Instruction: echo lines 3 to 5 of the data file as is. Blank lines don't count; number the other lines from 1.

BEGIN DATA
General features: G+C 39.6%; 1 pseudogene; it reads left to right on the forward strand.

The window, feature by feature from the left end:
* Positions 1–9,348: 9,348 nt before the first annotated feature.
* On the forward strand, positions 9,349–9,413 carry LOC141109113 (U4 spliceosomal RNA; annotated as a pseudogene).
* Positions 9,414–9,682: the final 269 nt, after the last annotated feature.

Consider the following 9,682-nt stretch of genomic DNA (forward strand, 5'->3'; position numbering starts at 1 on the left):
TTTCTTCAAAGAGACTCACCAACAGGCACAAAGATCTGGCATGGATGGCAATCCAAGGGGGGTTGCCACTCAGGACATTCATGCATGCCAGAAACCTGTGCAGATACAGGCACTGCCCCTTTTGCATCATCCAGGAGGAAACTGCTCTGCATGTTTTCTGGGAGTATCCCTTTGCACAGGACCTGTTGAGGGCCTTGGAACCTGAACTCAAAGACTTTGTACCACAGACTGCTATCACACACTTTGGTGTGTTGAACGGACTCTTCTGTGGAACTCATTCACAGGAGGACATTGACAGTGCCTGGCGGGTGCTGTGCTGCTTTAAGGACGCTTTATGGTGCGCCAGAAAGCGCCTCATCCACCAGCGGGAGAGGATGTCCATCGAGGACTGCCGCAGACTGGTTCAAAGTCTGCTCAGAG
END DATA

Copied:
* Positions 1–9,348: 9,348 nt before the first annotated feature.
* On the forward strand, positions 9,349–9,413 carry LOC141109113 (U4 spliceosomal RNA; annotated as a pseudogene).
* Positions 9,414–9,682: the final 269 nt, after the last annotated feature.